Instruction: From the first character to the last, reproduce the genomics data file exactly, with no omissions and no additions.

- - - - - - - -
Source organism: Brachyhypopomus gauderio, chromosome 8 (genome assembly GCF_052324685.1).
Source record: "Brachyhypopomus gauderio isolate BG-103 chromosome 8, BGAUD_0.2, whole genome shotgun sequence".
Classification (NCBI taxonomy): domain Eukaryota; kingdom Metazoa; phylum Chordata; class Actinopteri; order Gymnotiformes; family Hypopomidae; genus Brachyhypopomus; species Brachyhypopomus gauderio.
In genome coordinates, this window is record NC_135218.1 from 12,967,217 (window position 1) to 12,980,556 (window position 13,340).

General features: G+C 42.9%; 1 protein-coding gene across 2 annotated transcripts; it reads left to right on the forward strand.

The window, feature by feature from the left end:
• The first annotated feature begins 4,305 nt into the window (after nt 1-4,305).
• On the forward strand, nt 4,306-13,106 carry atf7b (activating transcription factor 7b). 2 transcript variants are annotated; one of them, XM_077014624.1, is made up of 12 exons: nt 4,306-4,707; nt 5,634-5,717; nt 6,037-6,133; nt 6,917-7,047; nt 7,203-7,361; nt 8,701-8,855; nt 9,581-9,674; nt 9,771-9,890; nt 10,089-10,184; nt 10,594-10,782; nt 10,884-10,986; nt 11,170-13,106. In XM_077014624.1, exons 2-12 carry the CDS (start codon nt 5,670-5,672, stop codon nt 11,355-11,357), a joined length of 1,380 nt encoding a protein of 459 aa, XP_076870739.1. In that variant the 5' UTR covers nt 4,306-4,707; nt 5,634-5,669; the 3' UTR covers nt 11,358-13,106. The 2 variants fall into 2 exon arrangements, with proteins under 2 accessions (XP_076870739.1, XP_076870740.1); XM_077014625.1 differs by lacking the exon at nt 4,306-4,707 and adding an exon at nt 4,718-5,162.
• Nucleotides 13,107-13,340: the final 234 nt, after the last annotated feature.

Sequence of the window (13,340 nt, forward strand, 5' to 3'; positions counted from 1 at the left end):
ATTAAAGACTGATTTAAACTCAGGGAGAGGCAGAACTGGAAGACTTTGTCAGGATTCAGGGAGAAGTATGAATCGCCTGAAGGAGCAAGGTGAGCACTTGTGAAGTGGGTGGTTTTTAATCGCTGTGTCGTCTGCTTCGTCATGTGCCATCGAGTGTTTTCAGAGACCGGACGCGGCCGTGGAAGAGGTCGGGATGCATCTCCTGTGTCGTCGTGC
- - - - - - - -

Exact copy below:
Source organism: Brachyhypopomus gauderio, chromosome 8 (genome assembly GCF_052324685.1).
Source record: "Brachyhypopomus gauderio isolate BG-103 chromosome 8, BGAUD_0.2, whole genome shotgun sequence".
Classification (NCBI taxonomy): domain Eukaryota; kingdom Metazoa; phylum Chordata; class Actinopteri; order Gymnotiformes; family Hypopomidae; genus Brachyhypopomus; species Brachyhypopomus gauderio.
In genome coordinates, this window is record NC_135218.1 from 12,967,217 (window position 1) to 12,980,556 (window position 13,340).

General features: G+C 42.9%; 1 protein-coding gene across 2 annotated transcripts; it reads left to right on the forward strand.

The window, feature by feature from the left end:
• The first annotated feature begins 4,305 nt into the window (after nt 1-4,305).
• On the forward strand, nt 4,306-13,106 carry atf7b (activating transcription factor 7b). 2 transcript variants are annotated; one of them, XM_077014624.1, is made up of 12 exons: nt 4,306-4,707; nt 5,634-5,717; nt 6,037-6,133; nt 6,917-7,047; nt 7,203-7,361; nt 8,701-8,855; nt 9,581-9,674; nt 9,771-9,890; nt 10,089-10,184; nt 10,594-10,782; nt 10,884-10,986; nt 11,170-13,106. In XM_077014624.1, exons 2-12 carry the CDS (start codon nt 5,670-5,672, stop codon nt 11,355-11,357), a joined length of 1,380 nt encoding a protein of 459 aa, XP_076870739.1. In that variant the 5' UTR covers nt 4,306-4,707; nt 5,634-5,669; the 3' UTR covers nt 11,358-13,106. The 2 variants fall into 2 exon arrangements, with proteins under 2 accessions (XP_076870739.1, XP_076870740.1); XM_077014625.1 differs by lacking the exon at nt 4,306-4,707 and adding an exon at nt 4,718-5,162.
• Nucleotides 13,107-13,340: the final 234 nt, after the last annotated feature.

Sequence of the window (13,340 nt, forward strand, 5' to 3'; positions counted from 1 at the left end):
ATTAAAGACTGATTTAAACTCAGGGAGAGGCAGAACTGGAAGACTTTGTCAGGATTCAGGGAGAAGTATGAATCGCCTGAAGGAGCAAGGTGAGCACTTGTGAAGTGGGTGGTTTTTAATCGCTGTGTCGTCTGCTTCGTCATGTGCCATCGAGTGTTTTCAGAGACCGGACGCGGCCGTGGAAGAGGTCGGGATGCATCTCCTGTGTCGTCGTGC